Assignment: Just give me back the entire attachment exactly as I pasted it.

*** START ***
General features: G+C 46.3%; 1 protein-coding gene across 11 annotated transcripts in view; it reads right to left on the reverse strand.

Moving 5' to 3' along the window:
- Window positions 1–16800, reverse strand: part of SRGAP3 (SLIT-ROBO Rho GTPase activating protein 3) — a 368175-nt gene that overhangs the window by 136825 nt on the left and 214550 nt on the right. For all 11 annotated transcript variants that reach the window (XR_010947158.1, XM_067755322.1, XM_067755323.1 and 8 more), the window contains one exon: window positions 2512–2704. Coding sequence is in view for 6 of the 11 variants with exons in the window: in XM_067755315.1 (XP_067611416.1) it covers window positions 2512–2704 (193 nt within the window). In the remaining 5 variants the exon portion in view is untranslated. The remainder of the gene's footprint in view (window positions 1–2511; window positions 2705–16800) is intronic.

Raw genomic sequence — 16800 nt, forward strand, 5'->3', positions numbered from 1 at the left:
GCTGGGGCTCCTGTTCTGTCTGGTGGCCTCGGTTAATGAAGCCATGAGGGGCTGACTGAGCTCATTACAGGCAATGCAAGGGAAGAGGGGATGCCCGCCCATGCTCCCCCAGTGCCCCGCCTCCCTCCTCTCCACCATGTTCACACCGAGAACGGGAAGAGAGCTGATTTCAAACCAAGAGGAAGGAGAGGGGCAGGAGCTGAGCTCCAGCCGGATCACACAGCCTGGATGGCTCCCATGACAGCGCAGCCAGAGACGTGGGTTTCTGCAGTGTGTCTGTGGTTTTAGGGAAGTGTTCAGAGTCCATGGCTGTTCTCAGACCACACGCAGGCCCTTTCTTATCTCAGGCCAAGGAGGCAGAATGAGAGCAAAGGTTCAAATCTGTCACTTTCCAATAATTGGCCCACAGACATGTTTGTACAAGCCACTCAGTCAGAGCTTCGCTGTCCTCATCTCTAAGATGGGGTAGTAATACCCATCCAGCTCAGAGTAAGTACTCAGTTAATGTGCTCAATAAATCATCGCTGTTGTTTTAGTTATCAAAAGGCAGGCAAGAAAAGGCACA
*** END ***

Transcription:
General features: G+C 46.3%; 1 protein-coding gene across 11 annotated transcripts in view; it reads right to left on the reverse strand.

Moving 5' to 3' along the window:
- Window positions 1–16800, reverse strand: part of SRGAP3 (SLIT-ROBO Rho GTPase activating protein 3) — a 368175-nt gene that overhangs the window by 136825 nt on the left and 214550 nt on the right. For all 11 annotated transcript variants that reach the window (XR_010947158.1, XM_067755322.1, XM_067755323.1 and 8 more), the window contains one exon: window positions 2512–2704. Coding sequence is in view for 6 of the 11 variants with exons in the window: in XM_067755315.1 (XP_067611416.1) it covers window positions 2512–2704 (193 nt within the window). In the remaining 5 variants the exon portion in view is untranslated. The remainder of the gene's footprint in view (window positions 1–2511; window positions 2705–16800) is intronic.

Raw genomic sequence — 16800 nt, forward strand, 5'->3', positions numbered from 1 at the left:
GCTGGGGCTCCTGTTCTGTCTGGTGGCCTCGGTTAATGAAGCCATGAGGGGCTGACTGAGCTCATTACAGGCAATGCAAGGGAAGAGGGGATGCCCGCCCATGCTCCCCCAGTGCCCCGCCTCCCTCCTCTCCACCATGTTCACACCGAGAACGGGAAGAGAGCTGATTTCAAACCAAGAGGAAGGAGAGGGGCAGGAGCTGAGCTCCAGCCGGATCACACAGCCTGGATGGCTCCCATGACAGCGCAGCCAGAGACGTGGGTTTCTGCAGTGTGTCTGTGGTTTTAGGGAAGTGTTCAGAGTCCATGGCTGTTCTCAGACCACACGCAGGCCCTTTCTTATCTCAGGCCAAGGAGGCAGAATGAGAGCAAAGGTTCAAATCTGTCACTTTCCAATAATTGGCCCACAGACATGTTTGTACAAGCCACTCAGTCAGAGCTTCGCTGTCCTCATCTCTAAGATGGGGTAGTAATACCCATCCAGCTCAGAGTAAGTACTCAGTTAATGTGCTCAATAAATCATCGCTGTTGTTTTAGTTATCAAAAGGCAGGCAAGAAAAGGCACA